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Is This The Banks’ Uber Moment?

The nature of money is changing. And rapidly. Decades ago we paid for most things by cash or cheque. We visited our bank branches regularly to draw cash, pay in cheques and discuss our overdraft. We saved regularly into our bank savings account, and watched the interest payments steadily mount up.

The banks are undergoing a radical transformation

These days we pay for everything by card. First we had chip and pin, but now I pay for most shopping trips through contactless. Then there is Apple Pay and Google Pay.

It’s been years since I wrote a cheque. The only way I track my bank balance is through my smartphone app. I still use bank accounts to store some of my money, but I invest most of it in shares, because my bank pays next to no interest.

Banks used to recruit thousands of graduates each year. And they were plum jobs — well-paid roles which would see you through until retirement. These days the financial industry recruits far fewer people, and many have been made redundant.

Former Barclays CEO Anthony Jenkins says we are approaching the Uber moment for UK banks, when the unstoppable force of technology means they will have to do away with thousands of branches and jobs.

There is a lot of truth in what he says. The banks are going through a transformation as radical as any industry has seen. Tonnes of the baggage of the past has been done away with, leaving us with something fast, simple, and secure.

The future is simplicity

The future is not some grand and elaborate vision. No, the future is simplicity. To me, banking no longer means walking to my High Street branch, and queuing up to access the various services. Now it means checking my smart phone app to see my balance, and transferring the occasional lump sum to my savings account. And that’s all. People are rapidly realising the rest is superfluous.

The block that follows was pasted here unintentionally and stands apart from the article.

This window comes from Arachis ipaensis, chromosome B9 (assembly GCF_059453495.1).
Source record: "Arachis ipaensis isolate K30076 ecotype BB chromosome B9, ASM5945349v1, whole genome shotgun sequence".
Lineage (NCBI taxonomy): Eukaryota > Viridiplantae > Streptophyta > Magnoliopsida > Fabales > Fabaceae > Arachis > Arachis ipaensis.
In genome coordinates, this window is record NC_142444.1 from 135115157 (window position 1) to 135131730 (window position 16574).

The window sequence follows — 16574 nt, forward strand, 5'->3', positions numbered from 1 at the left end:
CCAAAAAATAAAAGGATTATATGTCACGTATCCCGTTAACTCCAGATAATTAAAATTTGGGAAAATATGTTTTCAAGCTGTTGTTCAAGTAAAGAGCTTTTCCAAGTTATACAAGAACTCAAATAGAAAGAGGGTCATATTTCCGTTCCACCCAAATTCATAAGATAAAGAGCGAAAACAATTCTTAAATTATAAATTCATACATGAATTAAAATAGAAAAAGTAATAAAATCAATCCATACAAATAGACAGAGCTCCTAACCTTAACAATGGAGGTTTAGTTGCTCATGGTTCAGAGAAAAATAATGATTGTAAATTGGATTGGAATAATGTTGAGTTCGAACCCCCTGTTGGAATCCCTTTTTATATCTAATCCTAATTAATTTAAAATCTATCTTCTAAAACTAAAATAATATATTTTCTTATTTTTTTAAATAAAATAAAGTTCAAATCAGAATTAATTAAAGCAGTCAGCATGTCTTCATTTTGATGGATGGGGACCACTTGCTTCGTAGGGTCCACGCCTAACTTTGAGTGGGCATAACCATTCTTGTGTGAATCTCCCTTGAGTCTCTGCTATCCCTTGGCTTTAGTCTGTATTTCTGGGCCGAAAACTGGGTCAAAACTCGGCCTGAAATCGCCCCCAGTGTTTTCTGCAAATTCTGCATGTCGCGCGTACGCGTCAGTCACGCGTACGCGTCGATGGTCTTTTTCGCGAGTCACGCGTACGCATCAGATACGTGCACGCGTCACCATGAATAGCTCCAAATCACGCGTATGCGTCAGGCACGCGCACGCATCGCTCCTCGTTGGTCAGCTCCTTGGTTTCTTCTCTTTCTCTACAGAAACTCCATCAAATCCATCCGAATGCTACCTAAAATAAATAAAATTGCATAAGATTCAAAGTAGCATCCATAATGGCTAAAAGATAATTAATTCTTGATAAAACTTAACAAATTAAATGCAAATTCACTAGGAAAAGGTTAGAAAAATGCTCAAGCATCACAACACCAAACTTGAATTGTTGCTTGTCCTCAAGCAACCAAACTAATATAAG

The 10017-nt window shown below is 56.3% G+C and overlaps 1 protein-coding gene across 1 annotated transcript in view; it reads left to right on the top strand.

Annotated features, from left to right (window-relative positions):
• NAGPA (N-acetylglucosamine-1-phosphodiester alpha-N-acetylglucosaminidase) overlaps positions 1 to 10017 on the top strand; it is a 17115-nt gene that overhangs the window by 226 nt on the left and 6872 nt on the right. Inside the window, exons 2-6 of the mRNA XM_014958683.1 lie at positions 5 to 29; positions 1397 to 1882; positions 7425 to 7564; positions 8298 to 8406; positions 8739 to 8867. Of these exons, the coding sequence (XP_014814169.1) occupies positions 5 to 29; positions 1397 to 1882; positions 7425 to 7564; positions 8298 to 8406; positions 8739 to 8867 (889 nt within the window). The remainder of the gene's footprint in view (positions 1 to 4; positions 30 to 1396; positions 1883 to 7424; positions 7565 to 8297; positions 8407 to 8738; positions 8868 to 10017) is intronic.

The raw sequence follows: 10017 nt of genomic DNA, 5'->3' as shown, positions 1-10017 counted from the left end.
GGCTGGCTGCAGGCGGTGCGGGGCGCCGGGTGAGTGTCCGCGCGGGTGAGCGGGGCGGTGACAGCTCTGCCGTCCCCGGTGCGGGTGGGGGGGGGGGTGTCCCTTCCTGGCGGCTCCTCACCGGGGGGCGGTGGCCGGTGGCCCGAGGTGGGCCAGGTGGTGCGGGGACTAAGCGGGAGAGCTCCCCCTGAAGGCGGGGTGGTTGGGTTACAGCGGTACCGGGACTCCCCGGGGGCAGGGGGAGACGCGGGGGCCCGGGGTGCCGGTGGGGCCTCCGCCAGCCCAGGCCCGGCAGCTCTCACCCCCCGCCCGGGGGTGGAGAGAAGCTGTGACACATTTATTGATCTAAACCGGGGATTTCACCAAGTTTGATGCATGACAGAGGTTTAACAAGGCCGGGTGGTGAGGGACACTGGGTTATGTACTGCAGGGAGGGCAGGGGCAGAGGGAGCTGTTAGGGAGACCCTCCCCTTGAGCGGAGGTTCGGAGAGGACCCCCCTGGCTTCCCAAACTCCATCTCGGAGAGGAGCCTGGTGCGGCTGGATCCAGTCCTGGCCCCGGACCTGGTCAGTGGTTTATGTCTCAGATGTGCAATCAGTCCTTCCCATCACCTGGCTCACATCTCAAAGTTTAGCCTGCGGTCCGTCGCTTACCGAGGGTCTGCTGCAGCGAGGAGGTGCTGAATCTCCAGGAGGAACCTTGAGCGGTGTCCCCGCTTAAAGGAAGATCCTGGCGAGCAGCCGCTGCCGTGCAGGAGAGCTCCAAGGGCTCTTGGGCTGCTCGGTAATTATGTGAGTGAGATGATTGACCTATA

And the banks have now twigged this. Just like BT rapidly cottoned on to the fact that fixed line telecoms was an industry in decline, and diversified into pay-tv and broadband, so the banks are building on their strengths in business banking, investment banking and credit cards. They still fund a huge number of startup small businesses each year, and oil the wheels of UK plc.

But they are moving to the slim line, fast, and low cost model of modern banking. And if there is a new frontier in banking, it is now not so much Manchester and Bristol, but Shanghai and Chennai. Just as Unilever grows its business by expanding into emerging markets, the banks must too.

I suspect that the most promising banks of the future have already realised this. That’s why some of the best financials to buy into are HSBC, Prudential and Bank of China.

So yes, I think this really is the banks’ Uber moment. And the worst thing they can do is stand still.

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Prabhat Sakya has no position in any shares mentioned. The Motley Fool UK owns shares of and has recommended Unilever. The Motley Fool UK has recommended Barclays and HSBC Holdings. We Fools don't all hold the same opinions, but we all believe that considering a diverse range of insights makes us better investors.